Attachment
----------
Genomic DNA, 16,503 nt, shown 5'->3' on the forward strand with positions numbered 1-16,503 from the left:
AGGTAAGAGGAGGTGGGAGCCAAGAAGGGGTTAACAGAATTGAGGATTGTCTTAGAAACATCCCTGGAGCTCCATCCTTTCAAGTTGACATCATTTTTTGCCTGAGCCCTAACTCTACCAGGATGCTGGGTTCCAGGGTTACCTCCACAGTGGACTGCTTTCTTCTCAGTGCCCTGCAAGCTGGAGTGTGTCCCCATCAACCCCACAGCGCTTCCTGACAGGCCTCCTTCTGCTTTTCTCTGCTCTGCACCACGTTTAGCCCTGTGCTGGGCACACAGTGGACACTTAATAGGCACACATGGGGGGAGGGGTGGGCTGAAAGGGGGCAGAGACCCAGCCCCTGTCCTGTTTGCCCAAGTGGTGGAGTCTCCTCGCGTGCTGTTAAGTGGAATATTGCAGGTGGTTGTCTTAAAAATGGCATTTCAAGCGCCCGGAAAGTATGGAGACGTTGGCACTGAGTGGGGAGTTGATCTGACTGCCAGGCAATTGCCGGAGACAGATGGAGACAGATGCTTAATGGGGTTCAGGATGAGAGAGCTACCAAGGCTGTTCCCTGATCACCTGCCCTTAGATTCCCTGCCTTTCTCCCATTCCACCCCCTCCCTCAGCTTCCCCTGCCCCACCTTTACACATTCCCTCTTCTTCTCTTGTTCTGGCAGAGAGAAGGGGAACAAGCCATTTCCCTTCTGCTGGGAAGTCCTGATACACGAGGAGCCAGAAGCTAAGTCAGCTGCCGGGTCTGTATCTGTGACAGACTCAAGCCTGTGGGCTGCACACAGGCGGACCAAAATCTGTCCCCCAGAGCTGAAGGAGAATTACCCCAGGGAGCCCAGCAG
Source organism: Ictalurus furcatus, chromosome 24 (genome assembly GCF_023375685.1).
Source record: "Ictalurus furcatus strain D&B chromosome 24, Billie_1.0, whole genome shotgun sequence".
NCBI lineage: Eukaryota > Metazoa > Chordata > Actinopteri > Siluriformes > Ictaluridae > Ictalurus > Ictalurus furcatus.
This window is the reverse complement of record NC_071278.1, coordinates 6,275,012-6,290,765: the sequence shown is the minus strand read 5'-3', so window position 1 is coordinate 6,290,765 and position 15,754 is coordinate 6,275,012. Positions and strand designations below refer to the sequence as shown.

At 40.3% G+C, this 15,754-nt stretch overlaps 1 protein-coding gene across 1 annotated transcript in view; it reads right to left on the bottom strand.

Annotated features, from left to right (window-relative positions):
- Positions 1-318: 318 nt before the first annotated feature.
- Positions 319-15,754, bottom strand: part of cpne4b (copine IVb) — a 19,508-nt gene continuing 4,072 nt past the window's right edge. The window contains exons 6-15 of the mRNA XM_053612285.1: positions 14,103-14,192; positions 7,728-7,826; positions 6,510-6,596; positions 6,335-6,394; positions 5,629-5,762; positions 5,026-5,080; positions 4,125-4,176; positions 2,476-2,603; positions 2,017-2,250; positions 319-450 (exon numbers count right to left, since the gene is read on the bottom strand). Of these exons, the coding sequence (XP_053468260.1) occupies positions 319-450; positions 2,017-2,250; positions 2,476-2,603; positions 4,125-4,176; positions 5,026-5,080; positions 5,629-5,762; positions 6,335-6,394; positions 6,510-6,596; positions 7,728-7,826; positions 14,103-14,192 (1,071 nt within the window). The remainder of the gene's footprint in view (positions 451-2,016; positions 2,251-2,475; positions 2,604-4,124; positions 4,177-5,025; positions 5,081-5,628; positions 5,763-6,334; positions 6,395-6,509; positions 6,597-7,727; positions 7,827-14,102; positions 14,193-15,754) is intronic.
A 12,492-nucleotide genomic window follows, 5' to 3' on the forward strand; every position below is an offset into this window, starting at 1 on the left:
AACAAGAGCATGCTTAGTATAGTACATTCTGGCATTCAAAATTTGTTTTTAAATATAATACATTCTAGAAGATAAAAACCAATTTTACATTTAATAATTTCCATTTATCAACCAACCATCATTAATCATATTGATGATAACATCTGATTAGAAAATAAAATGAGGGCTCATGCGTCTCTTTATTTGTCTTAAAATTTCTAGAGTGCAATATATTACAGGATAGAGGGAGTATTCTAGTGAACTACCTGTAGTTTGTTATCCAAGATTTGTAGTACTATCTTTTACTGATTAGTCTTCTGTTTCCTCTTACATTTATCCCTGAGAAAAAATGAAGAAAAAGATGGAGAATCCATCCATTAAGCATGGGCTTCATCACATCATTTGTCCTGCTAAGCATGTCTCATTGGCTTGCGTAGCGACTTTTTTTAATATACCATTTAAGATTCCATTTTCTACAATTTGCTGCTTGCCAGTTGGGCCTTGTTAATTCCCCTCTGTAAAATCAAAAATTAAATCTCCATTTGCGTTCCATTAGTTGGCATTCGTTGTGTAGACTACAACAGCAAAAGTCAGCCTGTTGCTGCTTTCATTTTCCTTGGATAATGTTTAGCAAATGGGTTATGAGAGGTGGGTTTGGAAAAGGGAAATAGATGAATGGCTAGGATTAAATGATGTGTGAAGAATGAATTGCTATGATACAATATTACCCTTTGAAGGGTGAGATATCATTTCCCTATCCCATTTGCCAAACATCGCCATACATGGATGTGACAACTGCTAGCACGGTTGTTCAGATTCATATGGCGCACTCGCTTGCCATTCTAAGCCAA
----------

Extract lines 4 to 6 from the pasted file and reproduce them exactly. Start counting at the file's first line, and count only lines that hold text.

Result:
Source record: "Ictalurus furcatus strain D&B chromosome 24, Billie_1.0, whole genome shotgun sequence".
NCBI lineage: Eukaryota > Metazoa > Chordata > Actinopteri > Siluriformes > Ictaluridae > Ictalurus > Ictalurus furcatus.
This window is the reverse complement of record NC_071278.1, coordinates 6,275,012-6,290,765: the sequence shown is the minus strand read 5'-3', so window position 1 is coordinate 6,290,765 and position 15,754 is coordinate 6,275,012. Positions and strand designations below refer to the sequence as shown.